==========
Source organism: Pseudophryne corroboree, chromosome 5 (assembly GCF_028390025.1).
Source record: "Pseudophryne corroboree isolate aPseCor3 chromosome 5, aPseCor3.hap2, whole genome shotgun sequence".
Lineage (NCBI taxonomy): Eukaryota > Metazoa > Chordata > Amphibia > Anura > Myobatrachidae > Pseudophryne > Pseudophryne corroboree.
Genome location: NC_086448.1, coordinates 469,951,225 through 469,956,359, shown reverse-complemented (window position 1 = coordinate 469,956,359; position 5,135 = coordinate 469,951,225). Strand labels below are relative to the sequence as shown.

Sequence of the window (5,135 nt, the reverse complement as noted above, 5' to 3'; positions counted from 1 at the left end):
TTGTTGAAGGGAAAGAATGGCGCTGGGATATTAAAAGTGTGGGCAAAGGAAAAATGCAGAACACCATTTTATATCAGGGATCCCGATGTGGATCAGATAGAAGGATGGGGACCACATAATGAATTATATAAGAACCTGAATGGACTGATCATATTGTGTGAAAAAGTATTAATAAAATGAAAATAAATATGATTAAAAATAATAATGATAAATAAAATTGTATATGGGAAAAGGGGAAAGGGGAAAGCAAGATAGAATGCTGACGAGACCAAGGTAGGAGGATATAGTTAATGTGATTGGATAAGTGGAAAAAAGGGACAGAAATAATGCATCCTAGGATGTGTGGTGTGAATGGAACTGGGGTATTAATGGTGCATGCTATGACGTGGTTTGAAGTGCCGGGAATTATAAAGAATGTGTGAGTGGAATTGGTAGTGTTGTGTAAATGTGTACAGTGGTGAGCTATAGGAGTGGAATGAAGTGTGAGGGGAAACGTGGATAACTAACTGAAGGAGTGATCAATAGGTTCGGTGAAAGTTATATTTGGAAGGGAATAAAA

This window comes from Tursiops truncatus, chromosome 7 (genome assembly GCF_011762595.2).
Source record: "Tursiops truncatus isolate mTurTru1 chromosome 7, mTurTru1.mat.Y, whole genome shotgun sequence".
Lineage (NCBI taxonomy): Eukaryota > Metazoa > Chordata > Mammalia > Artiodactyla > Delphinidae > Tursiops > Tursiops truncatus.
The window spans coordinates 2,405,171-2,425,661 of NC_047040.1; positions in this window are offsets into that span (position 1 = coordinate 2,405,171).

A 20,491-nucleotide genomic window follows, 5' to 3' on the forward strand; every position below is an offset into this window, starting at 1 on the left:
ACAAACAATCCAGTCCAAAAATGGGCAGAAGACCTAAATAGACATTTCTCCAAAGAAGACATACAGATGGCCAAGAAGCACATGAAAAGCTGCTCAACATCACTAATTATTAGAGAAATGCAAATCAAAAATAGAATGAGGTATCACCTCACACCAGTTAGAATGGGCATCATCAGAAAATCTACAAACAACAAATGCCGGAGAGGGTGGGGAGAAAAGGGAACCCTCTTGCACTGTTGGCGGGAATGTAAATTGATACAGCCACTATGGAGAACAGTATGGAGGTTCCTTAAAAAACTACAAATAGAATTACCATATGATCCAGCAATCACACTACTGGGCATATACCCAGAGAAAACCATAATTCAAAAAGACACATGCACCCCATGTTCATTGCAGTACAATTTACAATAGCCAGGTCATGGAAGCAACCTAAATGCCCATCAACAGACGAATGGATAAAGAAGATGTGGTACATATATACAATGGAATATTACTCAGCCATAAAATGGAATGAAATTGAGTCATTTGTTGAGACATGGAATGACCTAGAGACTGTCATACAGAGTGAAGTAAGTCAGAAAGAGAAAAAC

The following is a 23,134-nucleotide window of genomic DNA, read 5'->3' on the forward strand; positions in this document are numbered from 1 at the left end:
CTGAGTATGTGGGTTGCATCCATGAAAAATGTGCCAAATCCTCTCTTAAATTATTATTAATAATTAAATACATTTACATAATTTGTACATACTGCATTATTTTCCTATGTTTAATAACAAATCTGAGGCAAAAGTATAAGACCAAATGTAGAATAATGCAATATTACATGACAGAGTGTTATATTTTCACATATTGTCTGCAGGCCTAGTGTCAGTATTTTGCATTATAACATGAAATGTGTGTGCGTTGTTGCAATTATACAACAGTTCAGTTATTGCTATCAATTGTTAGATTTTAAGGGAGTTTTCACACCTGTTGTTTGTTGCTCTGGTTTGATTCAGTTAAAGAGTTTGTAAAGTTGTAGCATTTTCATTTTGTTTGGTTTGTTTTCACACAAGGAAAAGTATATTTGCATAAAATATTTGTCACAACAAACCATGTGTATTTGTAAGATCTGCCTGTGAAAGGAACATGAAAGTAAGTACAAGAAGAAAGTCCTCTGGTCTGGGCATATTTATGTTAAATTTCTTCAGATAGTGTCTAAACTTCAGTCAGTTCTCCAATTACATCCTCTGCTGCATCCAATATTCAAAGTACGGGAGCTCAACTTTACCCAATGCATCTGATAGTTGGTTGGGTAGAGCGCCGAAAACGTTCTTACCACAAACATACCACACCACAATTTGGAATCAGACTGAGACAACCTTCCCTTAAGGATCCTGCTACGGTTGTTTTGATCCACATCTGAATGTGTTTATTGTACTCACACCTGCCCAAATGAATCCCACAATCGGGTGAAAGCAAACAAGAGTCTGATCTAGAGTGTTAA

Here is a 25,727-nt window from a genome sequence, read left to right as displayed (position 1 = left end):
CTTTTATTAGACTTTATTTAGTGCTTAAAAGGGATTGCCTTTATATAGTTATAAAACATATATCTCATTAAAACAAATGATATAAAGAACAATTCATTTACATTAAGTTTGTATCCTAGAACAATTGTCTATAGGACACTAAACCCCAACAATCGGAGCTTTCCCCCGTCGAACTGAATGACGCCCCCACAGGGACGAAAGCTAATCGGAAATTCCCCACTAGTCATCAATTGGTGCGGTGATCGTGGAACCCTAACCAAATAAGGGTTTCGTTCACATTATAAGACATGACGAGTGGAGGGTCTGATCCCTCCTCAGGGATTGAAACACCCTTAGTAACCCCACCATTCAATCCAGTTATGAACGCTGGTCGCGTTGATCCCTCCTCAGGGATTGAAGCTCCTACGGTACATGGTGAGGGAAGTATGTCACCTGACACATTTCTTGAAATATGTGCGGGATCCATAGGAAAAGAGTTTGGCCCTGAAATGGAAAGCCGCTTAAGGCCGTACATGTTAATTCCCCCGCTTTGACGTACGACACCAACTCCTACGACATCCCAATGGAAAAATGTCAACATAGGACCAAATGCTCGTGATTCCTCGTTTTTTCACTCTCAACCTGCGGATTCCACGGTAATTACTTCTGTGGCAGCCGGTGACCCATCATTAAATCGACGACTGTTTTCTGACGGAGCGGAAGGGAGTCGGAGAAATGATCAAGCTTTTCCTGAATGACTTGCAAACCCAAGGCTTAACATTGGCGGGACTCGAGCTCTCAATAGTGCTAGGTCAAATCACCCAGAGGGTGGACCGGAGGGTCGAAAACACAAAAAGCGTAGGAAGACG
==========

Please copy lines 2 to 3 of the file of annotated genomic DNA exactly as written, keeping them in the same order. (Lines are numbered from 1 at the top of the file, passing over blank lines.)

Source record: "Pseudophryne corroboree isolate aPseCor3 chromosome 5, aPseCor3.hap2, whole genome shotgun sequence".
Lineage (NCBI taxonomy): Eukaryota > Metazoa > Chordata > Amphibia > Anura > Myobatrachidae > Pseudophryne > Pseudophryne corroboree.